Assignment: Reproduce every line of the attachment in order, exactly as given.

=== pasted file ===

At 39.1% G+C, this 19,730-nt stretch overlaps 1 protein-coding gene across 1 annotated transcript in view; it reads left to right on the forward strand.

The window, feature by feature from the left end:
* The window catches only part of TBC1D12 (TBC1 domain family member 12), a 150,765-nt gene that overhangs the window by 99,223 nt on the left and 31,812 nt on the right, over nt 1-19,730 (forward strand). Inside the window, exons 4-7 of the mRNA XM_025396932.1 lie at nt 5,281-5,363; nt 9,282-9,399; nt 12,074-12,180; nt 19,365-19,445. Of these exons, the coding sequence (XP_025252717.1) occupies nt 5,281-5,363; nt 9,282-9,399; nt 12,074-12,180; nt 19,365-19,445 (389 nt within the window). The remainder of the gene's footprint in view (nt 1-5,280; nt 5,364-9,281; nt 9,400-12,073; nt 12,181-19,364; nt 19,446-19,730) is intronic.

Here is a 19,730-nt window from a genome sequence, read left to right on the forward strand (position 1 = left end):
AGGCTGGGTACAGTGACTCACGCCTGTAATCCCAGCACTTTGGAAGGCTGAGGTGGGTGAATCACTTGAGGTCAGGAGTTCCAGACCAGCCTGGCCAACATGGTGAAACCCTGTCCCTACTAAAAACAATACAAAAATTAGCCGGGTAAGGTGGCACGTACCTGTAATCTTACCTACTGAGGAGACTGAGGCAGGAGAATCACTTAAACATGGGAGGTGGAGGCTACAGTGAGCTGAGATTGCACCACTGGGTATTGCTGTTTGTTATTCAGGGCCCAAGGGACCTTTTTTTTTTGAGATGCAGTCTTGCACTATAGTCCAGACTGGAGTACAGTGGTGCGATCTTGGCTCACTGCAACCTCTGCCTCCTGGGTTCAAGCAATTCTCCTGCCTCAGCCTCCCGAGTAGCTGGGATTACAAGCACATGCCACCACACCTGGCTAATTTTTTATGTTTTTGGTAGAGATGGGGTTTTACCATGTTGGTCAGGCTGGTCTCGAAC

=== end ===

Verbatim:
At 39.1% G+C, this 19,730-nt stretch overlaps 1 protein-coding gene across 1 annotated transcript in view; it reads left to right on the forward strand.

The window, feature by feature from the left end:
* The window catches only part of TBC1D12 (TBC1 domain family member 12), a 150,765-nt gene that overhangs the window by 99,223 nt on the left and 31,812 nt on the right, over nt 1-19,730 (forward strand). Inside the window, exons 4-7 of the mRNA XM_025396932.1 lie at nt 5,281-5,363; nt 9,282-9,399; nt 12,074-12,180; nt 19,365-19,445. Of these exons, the coding sequence (XP_025252717.1) occupies nt 5,281-5,363; nt 9,282-9,399; nt 12,074-12,180; nt 19,365-19,445 (389 nt within the window). The remainder of the gene's footprint in view (nt 1-5,280; nt 5,364-9,281; nt 9,400-12,073; nt 12,181-19,364; nt 19,446-19,730) is intronic.

Here is a 19,730-nt window from a genome sequence, read left to right on the forward strand (position 1 = left end):
AGGCTGGGTACAGTGACTCACGCCTGTAATCCCAGCACTTTGGAAGGCTGAGGTGGGTGAATCACTTGAGGTCAGGAGTTCCAGACCAGCCTGGCCAACATGGTGAAACCCTGTCCCTACTAAAAACAATACAAAAATTAGCCGGGTAAGGTGGCACGTACCTGTAATCTTACCTACTGAGGAGACTGAGGCAGGAGAATCACTTAAACATGGGAGGTGGAGGCTACAGTGAGCTGAGATTGCACCACTGGGTATTGCTGTTTGTTATTCAGGGCCCAAGGGACCTTTTTTTTTTGAGATGCAGTCTTGCACTATAGTCCAGACTGGAGTACAGTGGTGCGATCTTGGCTCACTGCAACCTCTGCCTCCTGGGTTCAAGCAATTCTCCTGCCTCAGCCTCCCGAGTAGCTGGGATTACAAGCACATGCCACCACACCTGGCTAATTTTTTATGTTTTTGGTAGAGATGGGGTTTTACCATGTTGGTCAGGCTGGTCTCGAAC